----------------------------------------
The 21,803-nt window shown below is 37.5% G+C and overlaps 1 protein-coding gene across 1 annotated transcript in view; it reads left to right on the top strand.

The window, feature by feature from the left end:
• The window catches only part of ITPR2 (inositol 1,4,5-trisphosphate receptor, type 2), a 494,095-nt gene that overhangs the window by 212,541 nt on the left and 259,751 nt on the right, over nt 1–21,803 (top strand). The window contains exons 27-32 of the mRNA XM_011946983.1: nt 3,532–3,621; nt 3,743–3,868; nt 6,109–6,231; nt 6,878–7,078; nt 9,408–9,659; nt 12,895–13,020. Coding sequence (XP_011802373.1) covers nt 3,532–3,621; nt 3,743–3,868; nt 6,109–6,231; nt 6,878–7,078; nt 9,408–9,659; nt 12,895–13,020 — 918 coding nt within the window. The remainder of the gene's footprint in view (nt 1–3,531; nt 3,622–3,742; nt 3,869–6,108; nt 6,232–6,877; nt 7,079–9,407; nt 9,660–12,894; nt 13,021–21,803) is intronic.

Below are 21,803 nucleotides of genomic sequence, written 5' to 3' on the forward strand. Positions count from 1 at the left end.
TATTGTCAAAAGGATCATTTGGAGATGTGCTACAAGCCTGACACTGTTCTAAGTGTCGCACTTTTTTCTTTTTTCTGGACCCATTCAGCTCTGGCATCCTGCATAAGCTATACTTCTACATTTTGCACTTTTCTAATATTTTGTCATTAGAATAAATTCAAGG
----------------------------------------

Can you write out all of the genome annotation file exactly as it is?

The 21,803-nt window shown below is 37.5% G+C and overlaps 1 protein-coding gene across 1 annotated transcript in view; it reads left to right on the top strand.

The window, feature by feature from the left end:
• The window catches only part of ITPR2 (inositol 1,4,5-trisphosphate receptor, type 2), a 494,095-nt gene that overhangs the window by 212,541 nt on the left and 259,751 nt on the right, over nt 1–21,803 (top strand). The window contains exons 27-32 of the mRNA XM_011946983.1: nt 3,532–3,621; nt 3,743–3,868; nt 6,109–6,231; nt 6,878–7,078; nt 9,408–9,659; nt 12,895–13,020. Coding sequence (XP_011802373.1) covers nt 3,532–3,621; nt 3,743–3,868; nt 6,109–6,231; nt 6,878–7,078; nt 9,408–9,659; nt 12,895–13,020 — 918 coding nt within the window. The remainder of the gene's footprint in view (nt 1–3,531; nt 3,622–3,742; nt 3,869–6,108; nt 6,232–6,877; nt 7,079–9,407; nt 9,660–12,894; nt 13,021–21,803) is intronic.

Below are 21,803 nucleotides of genomic sequence, written 5' to 3' on the forward strand. Positions count from 1 at the left end.
TATTGTCAAAAGGATCATTTGGAGATGTGCTACAAGCCTGACACTGTTCTAAGTGTCGCACTTTTTTCTTTTTTCTGGACCCATTCAGCTCTGGCATCCTGCATAAGCTATACTTCTACATTTTGCACTTTTCTAATATTTTGTCATTAGAATAAATTCAAGG